What are you doing here? If you are a newly committed English major or minor, “Introduction to English Studies” will help you answer precisely this question. In this class, we will discuss the history of English as an academic discipline; we will learn useful concepts and techniques for interpreting literary and cultural texts; we will practice research fundamentals and writerly strategies that will help you excel in future English courses; and we will explore the latest developments in the field, from digital humanities to disability studies. Karen Tei Yamashita’s stunning novel Tropic of Orange (1997) will serve as our grounding literary text as we “think with theory” to discover what we might know about literature–and what literature might know about us and about our world.
By the end of this class, you will be full of ideas, curious to learn more, and confident in the hard-earned conceptual and writerly tools you have acquired. Furthermore, you will be ready to make something of those ideas and skills in each of your future classes, and, one hopes, in life more generally. That last part is especially important: superb writing skills, savvy research abilities, and the ability to critically approach the many literary and cultural texts and contexts that surround us are abilities for life, not just for the classroom.
We will begin by exploring the kinds of reading and interpretation that you are likely already familiar with as we learn more about the “discipline” of English—its historical and contemporary practices and purposes. Then, we enter what I call “TheoryCamp,” an intensive three-week module on conceptual approaches to culture, coupled with an exploration of various methodological approaches to literature in particular. Each of these classes will include an opportunity to apply these theories and methods to a range of brief poetry and prose selections.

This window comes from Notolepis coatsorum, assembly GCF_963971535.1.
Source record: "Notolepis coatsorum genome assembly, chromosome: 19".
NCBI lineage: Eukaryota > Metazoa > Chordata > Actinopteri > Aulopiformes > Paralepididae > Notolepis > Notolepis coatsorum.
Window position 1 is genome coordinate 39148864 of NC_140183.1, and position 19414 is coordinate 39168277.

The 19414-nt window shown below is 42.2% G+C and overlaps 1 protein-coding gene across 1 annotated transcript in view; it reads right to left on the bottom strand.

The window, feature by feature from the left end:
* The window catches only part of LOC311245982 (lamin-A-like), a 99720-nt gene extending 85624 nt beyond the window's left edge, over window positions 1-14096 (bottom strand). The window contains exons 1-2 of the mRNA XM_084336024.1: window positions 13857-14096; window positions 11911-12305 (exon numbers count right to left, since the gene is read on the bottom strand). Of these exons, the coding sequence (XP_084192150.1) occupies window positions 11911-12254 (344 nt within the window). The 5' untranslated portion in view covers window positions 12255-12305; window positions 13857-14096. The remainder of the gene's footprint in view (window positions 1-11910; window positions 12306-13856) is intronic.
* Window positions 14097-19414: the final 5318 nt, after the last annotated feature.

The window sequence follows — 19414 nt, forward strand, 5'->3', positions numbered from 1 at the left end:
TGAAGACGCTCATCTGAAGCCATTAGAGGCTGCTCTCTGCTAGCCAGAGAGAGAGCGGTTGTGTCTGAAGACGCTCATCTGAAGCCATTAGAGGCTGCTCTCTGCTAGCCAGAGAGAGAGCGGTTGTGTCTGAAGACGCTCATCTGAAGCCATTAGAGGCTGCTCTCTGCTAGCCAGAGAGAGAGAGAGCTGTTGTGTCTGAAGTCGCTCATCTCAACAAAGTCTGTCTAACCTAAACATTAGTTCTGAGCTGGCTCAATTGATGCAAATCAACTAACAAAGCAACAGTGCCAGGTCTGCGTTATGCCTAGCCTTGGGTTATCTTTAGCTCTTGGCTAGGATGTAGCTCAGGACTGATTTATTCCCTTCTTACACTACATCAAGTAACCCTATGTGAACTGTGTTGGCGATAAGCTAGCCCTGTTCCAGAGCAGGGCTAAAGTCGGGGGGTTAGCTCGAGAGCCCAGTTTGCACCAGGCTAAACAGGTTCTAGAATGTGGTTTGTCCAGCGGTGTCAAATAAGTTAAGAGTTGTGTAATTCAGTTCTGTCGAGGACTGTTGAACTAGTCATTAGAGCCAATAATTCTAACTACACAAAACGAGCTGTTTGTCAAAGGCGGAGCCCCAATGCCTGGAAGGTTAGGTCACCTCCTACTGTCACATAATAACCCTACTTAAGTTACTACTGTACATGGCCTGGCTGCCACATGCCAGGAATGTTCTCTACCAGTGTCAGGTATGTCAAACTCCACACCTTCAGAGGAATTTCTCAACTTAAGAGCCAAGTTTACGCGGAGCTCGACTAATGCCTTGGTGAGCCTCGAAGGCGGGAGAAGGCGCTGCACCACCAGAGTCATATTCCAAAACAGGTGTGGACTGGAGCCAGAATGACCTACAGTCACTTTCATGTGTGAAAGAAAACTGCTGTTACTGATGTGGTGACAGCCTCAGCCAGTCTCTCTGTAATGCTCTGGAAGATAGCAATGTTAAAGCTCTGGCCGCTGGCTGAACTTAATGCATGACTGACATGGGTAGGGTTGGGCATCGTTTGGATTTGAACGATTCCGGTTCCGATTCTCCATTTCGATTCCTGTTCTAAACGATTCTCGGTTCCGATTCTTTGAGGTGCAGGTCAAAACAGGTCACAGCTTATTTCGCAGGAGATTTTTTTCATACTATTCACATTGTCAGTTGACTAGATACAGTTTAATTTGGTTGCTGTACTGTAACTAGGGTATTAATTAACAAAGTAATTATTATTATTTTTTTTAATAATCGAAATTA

By the time we get to week 5, we will bring our newfound know-how to bear more concertedly on our grounding text: Karen Tei Yamashita’s Tropic of Orange, a superb example of contemporary magical realism. Prior to Spring Break, we will concentrate on engaging published academic writing in the context of Yamashita’s novel as we practice our objective and engaged summary skills and finalize our text selections for our major individual research projects. That “Final Project“—which will include a number of preparatory assignments as you build a bibliography, learn how to orchestrate a research conversation, and develop an incisive and unique argument—will fill out the final five weeks of the course. The course will conclude with a final, professional literature conference, complete with special panels, refreshments, and a keynote from the professor.
By the end of this course, students will have:
- Demonstrated a knowledge of approaches to and concepts driving textual interpretation as well as literary, cultural, and social conventions that influence acts of interpretation
- Applied various methodological and critical approachest to literature.
- Demonstrated familiarity with research conventions in English Studies, including the building of skills related to summary, annotation, and analysis of primary and secondary sources
- Produced a research-based, multiple-draft essay that analyze key elements of a literary or cultural text of the student’s own choosing. This essay will focus on practicing key parts of the essay, which include: title, introduction, thesis statement, literature review, close-reading capstone, and conclusion.
Required Texts: (additional readings can be found under the “Readings” tab–identified on the course schedule by “CW”)